Winning Friends In A Crisis – How To Manage Communications When Things Go Wrong!
Bad things happen in all organizations. Sometime the problem lies within the organization, sometimes it is the environment outside that causes a crisis. To respond well as a manager, you need a strategy that will do the following
- Deal with the problem causing the crisis;
- Assist any victims and those directly affected;
- Communicate with, and enlist, the support of employees.
- Inform those indirectly affected; and
- Manage the media and and all external stakeholders in the organization.
When it comes to communication, there seven dimensions to consider if you want to communicate in a way that limits damage to the reputation of the organization. There may be limitations on what you can say for legal reasons, but the nearer you get to covering the seven dimensions, the more effective your communications will be.
Here are the seven dimensions;
- Candor. A public acknowledgement that a problem exists and a commitment to put it right, usually wins trust and respect for the organization.
- Explanation. Explain promptly and clearly what went wrong, based on the knowledge available at the time. If there is not yet full information, make a commitment to report regularly and tell people when they can expect more information. Continue making reports until full information is available or public interest dissipates.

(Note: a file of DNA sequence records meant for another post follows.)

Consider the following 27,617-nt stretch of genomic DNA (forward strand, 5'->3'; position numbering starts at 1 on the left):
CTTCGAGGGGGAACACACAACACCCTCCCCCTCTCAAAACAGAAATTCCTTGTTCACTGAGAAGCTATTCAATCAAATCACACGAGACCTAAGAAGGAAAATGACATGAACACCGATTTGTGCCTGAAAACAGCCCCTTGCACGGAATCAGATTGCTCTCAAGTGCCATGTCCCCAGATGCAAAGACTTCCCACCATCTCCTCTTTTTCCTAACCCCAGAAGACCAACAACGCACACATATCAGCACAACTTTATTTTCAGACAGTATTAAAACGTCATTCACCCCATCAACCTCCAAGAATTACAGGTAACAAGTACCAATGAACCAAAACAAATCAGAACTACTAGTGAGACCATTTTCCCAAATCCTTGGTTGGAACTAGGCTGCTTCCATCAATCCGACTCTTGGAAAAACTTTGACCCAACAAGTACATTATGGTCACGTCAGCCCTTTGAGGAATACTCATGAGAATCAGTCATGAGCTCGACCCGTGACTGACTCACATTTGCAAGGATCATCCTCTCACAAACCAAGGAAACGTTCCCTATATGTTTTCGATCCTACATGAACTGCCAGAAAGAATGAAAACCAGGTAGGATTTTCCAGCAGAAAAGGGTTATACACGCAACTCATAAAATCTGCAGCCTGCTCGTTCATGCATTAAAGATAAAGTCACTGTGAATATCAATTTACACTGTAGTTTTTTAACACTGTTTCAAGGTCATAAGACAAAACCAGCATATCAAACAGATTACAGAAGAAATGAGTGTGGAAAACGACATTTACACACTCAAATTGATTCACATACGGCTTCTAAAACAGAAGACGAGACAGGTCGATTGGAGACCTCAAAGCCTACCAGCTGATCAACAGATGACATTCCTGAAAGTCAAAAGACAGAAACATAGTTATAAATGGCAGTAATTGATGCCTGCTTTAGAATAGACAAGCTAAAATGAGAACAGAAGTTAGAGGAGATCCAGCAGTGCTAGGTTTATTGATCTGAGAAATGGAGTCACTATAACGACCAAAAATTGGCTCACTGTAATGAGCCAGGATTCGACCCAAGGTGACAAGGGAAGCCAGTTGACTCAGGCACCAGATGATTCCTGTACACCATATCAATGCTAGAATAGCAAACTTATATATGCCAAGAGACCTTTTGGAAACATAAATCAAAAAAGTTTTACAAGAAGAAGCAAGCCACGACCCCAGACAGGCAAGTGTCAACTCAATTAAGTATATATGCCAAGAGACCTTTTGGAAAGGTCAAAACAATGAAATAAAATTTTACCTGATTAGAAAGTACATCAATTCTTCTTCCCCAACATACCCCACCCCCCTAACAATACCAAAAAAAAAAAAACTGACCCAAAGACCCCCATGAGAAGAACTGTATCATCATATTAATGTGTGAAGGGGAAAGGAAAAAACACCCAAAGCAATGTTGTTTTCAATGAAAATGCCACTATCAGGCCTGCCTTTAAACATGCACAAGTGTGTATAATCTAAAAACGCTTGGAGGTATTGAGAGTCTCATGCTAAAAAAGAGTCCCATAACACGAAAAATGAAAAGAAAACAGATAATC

- Declaration. Make a clear public commitment to take steps to address and resolve any issues raised by the incident.
- Contrition. Make it clear that you, and those in charge of the organization, are sorry for what has happened, show empathy and regret. If there is reason to be embarrassed, then show embarrassment about what has happened and for allowing it to happen.
- Consultation: Ask for help from pubic authorities and anyone else who can provide it if that will help those hurt or prevent this from happening again. Do this even if it means accepting help from opponents or competitors.
- Commitment: Be prepared to make a promise that, to the best of the organization’s ability, similar situations will never occur again.
- Restitution: Find a way to quickly pay the price, compensate and make restitution.
Show in your communications that you are prepared to go beyond what people would expect, or what is legally required, to put things right. Adverse situations remedied quickly, usually cost far less and are controversial for much shorter periods of time.
This is the gold standard, but the closer you get to it, the more respect there will be for you, and your organization, and the sooner the public are likely to forgive, if not forget.
Wendy Mason is a career coach. She helps people reach their goals and aspirations, without sacrificing their home and personal life. Before working as a coach, Wendy had a long career in both the public and private sectors in general management and consultancy as well as spells in HR. She now divides her time between coaching and writing. You can contact Wendy at firstname.lastname@example.org and find out more at http://wisewolfcoaching.com